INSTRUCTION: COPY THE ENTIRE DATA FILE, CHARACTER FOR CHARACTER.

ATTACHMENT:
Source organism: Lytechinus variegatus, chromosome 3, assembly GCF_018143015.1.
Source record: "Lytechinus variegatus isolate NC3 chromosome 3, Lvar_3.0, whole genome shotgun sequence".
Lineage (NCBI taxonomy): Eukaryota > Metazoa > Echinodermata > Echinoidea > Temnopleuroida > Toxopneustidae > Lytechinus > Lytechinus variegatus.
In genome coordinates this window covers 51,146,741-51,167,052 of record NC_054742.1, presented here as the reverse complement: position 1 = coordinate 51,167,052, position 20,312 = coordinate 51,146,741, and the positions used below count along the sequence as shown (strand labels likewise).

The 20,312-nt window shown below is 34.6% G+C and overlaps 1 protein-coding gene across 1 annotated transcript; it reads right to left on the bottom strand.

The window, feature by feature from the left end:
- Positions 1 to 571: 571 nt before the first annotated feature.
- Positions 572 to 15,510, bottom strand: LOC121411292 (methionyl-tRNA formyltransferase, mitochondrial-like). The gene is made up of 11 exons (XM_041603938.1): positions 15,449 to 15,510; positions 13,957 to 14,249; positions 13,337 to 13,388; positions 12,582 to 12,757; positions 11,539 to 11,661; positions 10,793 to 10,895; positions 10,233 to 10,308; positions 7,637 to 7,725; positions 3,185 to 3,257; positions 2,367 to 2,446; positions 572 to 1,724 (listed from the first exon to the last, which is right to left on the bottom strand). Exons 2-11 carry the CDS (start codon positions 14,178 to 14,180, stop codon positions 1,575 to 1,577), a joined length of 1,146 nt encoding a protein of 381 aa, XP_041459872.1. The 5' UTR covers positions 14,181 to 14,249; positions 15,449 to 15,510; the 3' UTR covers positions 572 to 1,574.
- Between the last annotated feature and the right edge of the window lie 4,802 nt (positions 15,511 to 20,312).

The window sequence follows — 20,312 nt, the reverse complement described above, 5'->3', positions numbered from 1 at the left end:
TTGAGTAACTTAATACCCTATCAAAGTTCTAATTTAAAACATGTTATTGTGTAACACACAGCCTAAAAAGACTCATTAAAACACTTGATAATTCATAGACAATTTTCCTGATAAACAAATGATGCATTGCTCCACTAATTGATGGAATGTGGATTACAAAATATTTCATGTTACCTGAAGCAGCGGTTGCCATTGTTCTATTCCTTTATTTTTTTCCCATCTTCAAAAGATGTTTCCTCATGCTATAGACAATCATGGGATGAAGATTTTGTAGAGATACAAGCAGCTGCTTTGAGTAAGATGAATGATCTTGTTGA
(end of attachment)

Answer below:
Source organism: Lytechinus variegatus, chromosome 3, assembly GCF_018143015.1.
Source record: "Lytechinus variegatus isolate NC3 chromosome 3, Lvar_3.0, whole genome shotgun sequence".
Lineage (NCBI taxonomy): Eukaryota > Metazoa > Echinodermata > Echinoidea > Temnopleuroida > Toxopneustidae > Lytechinus > Lytechinus variegatus.
In genome coordinates this window covers 51,146,741-51,167,052 of record NC_054742.1, presented here as the reverse complement: position 1 = coordinate 51,167,052, position 20,312 = coordinate 51,146,741, and the positions used below count along the sequence as shown (strand labels likewise).

The 20,312-nt window shown below is 34.6% G+C and overlaps 1 protein-coding gene across 1 annotated transcript; it reads right to left on the bottom strand.

The window, feature by feature from the left end:
- Positions 1 to 571: 571 nt before the first annotated feature.
- Positions 572 to 15,510, bottom strand: LOC121411292 (methionyl-tRNA formyltransferase, mitochondrial-like). The gene is made up of 11 exons (XM_041603938.1): positions 15,449 to 15,510; positions 13,957 to 14,249; positions 13,337 to 13,388; positions 12,582 to 12,757; positions 11,539 to 11,661; positions 10,793 to 10,895; positions 10,233 to 10,308; positions 7,637 to 7,725; positions 3,185 to 3,257; positions 2,367 to 2,446; positions 572 to 1,724 (listed from the first exon to the last, which is right to left on the bottom strand). Exons 2-11 carry the CDS (start codon positions 14,178 to 14,180, stop codon positions 1,575 to 1,577), a joined length of 1,146 nt encoding a protein of 381 aa, XP_041459872.1. The 5' UTR covers positions 14,181 to 14,249; positions 15,449 to 15,510; the 3' UTR covers positions 572 to 1,574.
- Between the last annotated feature and the right edge of the window lie 4,802 nt (positions 15,511 to 20,312).

The window sequence follows — 20,312 nt, the reverse complement described above, 5'->3', positions numbered from 1 at the left end:
TTGAGTAACTTAATACCCTATCAAAGTTCTAATTTAAAACATGTTATTGTGTAACACACAGCCTAAAAAGACTCATTAAAACACTTGATAATTCATAGACAATTTTCCTGATAAACAAATGATGCATTGCTCCACTAATTGATGGAATGTGGATTACAAAATATTTCATGTTACCTGAAGCAGCGGTTGCCATTGTTCTATTCCTTTATTTTTTTCCCATCTTCAAAAGATGTTTCCTCATGCTATAGACAATCATGGGATGAAGATTTTGTAGAGATACAAGCAGCTGCTTTGAGTAAGATGAATGATCTTGTTGA